TABLE 2______________________________________ Oxidizing agent               omega-amino carboxylic 5% (NH4)2 S2 O8               acid 10% lysine inSample in distilled water               distilled water H2 O______________________________________1     50 μl                      100 μl2                                   150 μl3     50 μl      100 μl4                   100 μl        50 μl______________________________________

The result of this Comparison Experiment is shown in FIG. 2.

COMPARISON EXPERIMENT 3 Dependence of the stability of the PAI/u-PA complex on the chloramine T concentration

50 μl of various samples, namely either basic buffer A (1) or PAI-deficient plasma (2) and PAI-rich plasma (3) 20 were incubated with 200 μl of solution C (plasminogen activator reagent) at 23° C. for 10 min. After addition of 500 μl of solution A (basic buffer), 50 μl of chloramine T of various concentrations, 300 μl of solution E (plasmin substrate reagent) and 100 μl of solution F (plasminogen reagent), the mixtures were incubated at 37° C. for 15 min. Substrate conversion was stopped by addition of 100 μl of 8.5 M acetic acid, and the extinction at 405 nm was determined. The oxidizing agent chloramine T used in this experiment was employed in solutions of the following concentrations.

              TABLE 3______________________________________             Chloramine T concentrat-Concentration of the chlor-             ion in the reactionamine T solution (mM)             mixture (mM)______________________________________0                 03.7               0.157.5               0.3115.5              0.6423.5              0.9831                1.362                2.58______________________________________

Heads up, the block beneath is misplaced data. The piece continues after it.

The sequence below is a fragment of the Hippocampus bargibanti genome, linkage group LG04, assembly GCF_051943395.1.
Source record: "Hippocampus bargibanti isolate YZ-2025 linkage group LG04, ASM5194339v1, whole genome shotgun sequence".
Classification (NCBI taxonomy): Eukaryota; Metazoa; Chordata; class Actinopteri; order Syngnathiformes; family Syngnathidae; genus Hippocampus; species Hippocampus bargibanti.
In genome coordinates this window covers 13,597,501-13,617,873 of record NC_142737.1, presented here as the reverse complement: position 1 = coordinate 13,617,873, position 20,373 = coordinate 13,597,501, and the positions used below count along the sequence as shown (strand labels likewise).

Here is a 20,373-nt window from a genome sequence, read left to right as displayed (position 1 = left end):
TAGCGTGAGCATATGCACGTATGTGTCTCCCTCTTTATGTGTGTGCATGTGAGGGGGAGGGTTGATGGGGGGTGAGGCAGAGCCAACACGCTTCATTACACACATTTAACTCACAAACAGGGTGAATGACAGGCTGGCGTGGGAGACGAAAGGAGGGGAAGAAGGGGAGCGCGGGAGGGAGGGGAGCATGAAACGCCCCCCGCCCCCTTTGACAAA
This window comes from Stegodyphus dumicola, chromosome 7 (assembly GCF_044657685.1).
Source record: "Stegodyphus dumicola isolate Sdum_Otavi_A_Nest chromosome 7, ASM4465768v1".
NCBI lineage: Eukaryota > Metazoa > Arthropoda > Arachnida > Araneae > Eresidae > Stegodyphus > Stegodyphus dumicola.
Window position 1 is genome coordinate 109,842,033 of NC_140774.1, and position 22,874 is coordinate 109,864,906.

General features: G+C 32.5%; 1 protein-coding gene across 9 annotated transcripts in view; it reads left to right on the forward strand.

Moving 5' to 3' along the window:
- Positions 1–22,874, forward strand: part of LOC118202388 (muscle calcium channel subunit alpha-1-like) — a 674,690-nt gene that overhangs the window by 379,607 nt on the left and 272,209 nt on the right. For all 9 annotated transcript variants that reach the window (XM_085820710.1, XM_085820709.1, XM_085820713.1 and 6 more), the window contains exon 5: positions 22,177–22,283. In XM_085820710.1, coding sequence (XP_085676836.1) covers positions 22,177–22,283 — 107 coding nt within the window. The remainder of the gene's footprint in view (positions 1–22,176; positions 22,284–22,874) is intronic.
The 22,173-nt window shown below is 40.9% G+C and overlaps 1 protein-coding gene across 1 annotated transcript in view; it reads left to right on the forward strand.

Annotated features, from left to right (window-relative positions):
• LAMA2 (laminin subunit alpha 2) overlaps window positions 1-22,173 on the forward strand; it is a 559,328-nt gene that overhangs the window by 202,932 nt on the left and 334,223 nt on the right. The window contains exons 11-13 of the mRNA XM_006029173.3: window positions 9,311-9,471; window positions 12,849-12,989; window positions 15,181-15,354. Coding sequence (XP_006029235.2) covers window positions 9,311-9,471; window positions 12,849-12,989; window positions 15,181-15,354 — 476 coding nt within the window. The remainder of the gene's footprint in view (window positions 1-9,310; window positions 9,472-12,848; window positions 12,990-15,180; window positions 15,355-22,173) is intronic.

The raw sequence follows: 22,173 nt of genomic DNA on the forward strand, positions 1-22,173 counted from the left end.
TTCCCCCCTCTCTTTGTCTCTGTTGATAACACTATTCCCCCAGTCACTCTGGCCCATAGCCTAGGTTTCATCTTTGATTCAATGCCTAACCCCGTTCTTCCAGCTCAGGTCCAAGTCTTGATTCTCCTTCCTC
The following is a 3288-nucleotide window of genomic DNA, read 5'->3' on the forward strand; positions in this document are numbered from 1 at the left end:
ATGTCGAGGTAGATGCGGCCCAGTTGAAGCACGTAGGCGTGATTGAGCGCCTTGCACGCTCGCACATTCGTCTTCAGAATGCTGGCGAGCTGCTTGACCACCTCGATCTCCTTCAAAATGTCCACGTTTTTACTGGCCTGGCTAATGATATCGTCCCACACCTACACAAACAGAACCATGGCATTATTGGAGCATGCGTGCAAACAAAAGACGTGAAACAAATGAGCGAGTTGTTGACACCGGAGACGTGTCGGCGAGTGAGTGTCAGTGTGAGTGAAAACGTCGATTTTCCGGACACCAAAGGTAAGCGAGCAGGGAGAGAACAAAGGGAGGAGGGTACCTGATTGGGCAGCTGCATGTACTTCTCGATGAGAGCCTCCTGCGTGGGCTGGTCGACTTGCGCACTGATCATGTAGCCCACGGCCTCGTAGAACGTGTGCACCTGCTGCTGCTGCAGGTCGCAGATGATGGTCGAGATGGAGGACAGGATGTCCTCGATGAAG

The result of this Comparison Experiment is shown in FIG. 3. In this,

(1) corresponds to the curve for basic buffer

(2) corresponds to the curve for PAI-deficient plasma and

(3) corresponds to the curve for PAI-rich plasma.

It is evident from the figure that even chloramine T concentrations above 2 mM do not result in cleavage of the PAI/u-PA complexes: the course of the curve obtained for the PAI-deficient plasma is always proportional to the curve for PAI-rich plasma. However, the stability of urokinase depends on the presence of methionine-containing plasma proteins; urokinase in the pure buffer system is attacked by as little as 1 mM chloramine T.

COMPARISON EXPERIMENT 4 Dependence of plasmin activity on the concentration of omega-amino carboxylic acids added

The concentration range in which various omega-amino carboxylic acids show their action according to the invention was determined by carrying out various comparison experiments with

a) lysine

b) epsilon-aminocaproic acid, and

c) treanexamic acid